A look at what’s weird in theaters, on hot-off-the-presses DVDs, and on more distant horizons…

Trailers of new release movies are generally available on the official site links.


Scott Pilgrim vs. the World: Comic comic-book adaptation about a teen (Michael Cera, who will probably be playing teenagers until he starts to go bald) who must defeat seven evil ex-boyfriends to win the heart of his beloved.  Certainly a stretch for “weird” but looks quirky, offbeat.  Scott Pilgrim vs. the World official site.


The New York City International Film Festival:  Runs Aug 12-19.  120 films (including shorts) from all over the world are premiering here, which means there should be something weird; the only one we could locate is the Spanish entry Lodo.  The filmmakers offer the following description: “Three levels in Sara’s mind: obsessions from her past, ghosts from the present, push her towards her own inner hell.”  The trailer has a music-video style sheen.  The New York City International Film Festival official site.


Crumb (1995):  Landmark documentary on R. Crumb, the famously eccentric comic book artist and counterculture icon, an acid-damaged neurotic with disturbing sexual fetishes and questionable racial sensitivities; the surprise of the doc is that R. appears to be the most normal person in his family.  Another quality entry (and surprising choice) from the Criterion Collection. Buy Crumb (The Criterion Collection).

Sea of Dust (2008):  Described as a mindbending gory fairytale done in a retro-Hammer style, starring makeup man Tom Savini and seventy-two year old former sex symbol Ingrid (The Wicker Man) Pitt.  The tagline reads “David Lynch meets the Brides of Dracula.” It won Best Feature at the non-prestigious Rhode Island International Horror Film Festival, but has also scored a ridiculously low 1.8 user rating on IMDB. For reference, Uwe Boll’s nearly universally hated The House of the Dead scored a 2.0; that 1.8 rating and would qualify as one of the IMDB’s 100 lowest rated movies if it had enough votes to qualify.  I confess to being fascinated by the possibilities this one offers. Buy Sea of Dust.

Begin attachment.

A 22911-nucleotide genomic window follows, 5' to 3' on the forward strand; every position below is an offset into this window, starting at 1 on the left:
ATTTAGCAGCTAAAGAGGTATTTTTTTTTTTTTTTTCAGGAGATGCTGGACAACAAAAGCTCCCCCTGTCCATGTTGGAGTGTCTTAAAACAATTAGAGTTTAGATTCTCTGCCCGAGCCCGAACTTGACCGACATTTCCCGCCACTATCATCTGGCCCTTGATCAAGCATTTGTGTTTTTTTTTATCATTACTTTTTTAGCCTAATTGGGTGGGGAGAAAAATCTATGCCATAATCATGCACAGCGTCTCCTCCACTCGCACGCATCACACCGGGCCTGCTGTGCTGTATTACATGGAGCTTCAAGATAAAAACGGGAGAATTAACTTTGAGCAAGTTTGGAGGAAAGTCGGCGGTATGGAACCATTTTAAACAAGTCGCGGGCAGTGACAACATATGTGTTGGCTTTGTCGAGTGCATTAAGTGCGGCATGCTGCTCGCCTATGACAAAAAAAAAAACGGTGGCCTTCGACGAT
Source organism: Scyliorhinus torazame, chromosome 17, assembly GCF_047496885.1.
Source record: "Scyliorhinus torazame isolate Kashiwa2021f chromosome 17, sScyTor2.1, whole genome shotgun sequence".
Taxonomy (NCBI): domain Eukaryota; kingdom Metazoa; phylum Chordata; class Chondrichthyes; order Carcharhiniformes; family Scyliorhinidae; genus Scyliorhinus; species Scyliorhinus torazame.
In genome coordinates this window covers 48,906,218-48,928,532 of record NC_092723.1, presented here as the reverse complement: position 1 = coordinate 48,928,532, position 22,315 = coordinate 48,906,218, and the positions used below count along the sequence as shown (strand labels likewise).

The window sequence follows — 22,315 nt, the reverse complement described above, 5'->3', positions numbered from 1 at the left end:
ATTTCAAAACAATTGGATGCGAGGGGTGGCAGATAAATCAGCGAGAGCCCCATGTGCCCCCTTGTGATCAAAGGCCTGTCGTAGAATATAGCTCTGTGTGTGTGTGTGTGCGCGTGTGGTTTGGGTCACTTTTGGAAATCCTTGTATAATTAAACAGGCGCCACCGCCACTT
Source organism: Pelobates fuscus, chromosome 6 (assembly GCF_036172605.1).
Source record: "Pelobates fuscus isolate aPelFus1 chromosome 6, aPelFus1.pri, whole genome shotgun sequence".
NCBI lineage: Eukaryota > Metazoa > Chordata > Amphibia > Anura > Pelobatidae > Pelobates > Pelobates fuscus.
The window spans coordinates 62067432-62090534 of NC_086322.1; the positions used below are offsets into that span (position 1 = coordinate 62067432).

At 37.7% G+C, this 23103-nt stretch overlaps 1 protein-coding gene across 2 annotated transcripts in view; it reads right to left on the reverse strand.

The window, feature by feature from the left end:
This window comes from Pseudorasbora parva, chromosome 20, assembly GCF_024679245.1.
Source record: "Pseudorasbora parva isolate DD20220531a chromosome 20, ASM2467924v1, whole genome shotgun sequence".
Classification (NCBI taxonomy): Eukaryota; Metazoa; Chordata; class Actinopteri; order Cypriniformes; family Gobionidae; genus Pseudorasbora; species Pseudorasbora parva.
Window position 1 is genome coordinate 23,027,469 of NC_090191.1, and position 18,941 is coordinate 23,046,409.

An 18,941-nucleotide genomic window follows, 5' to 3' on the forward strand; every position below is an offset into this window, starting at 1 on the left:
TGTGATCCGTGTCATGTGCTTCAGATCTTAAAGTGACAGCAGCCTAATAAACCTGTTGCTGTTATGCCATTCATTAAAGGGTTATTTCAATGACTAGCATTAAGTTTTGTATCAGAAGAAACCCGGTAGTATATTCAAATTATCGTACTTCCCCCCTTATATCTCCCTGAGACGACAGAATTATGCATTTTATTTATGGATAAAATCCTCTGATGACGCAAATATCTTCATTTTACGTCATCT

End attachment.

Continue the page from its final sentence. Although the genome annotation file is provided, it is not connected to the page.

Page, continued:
Crumb (1995): See entry in DVD above. Buy Crumb (The Criterion Collection) [Blu-ray].

What are you looking forward to? If you have any weird movie leads that I have overlooked, feel free to leave them in the COMMENTS section.

4 thoughts on “WEIRD HORIZON FOR THE WEEK OF 8/13/2010”

  1. Oddly enough, of the 9 actual reviews left on IMDB, only one gave [i]Sea of Dust[/i] a rating of less than 6/10. I don’t know what kind of math they’re using, but I don’t see how you get a 1.8/10 out of it.

    1. That’s some nice investigative reporting there MCD, I didn’t think to look at the breakdown of the votes. You’re right, it doesn’t add up at all. What it suggests is that the IMDB system suspects “vote stuffing” and is disregarding some of the higher votes or penalizing the movie’s score.

  2. The math-dweeb in me decided to take a second look. There are 13 votes, and 9 reviews with ratings of 9,9,6,6,8,10,9,2, and 10. Even assuming that the 4 non-review votes were 0 stars, you get a 5.6/10. Dump the two 10s, and it’s a 7/10 or a 4.4 (with the non-reviews being zeros). Admittedly, this isn’t a ‘good’ result by most standards – average at best – but it indicates to me that IMDB is doing some sort of manipulation.

    1. From the IMDB description of the “weighted vote average”: ” Various filters are applied to the raw data in order to eliminate and reduce attempts at ‘vote stuffing’ by individuals more interested in changing the current rating of a movie than giving their true opinion of it. The exact methods we use will not be disclosed. This should ensure that the policy remains effective. The result is a more accurate vote average.” The low score suggests to me that their algorithm detected likely vote-stuffing on Sea of Dust and that they punished the movie’s rating. The lesson is that the director, cast and crew, and their cohorts should never vote their own movie “10”! But it also suggests that the movie might not be as terrible as the score indicates, so we’ll take the rating with a grain of salt.

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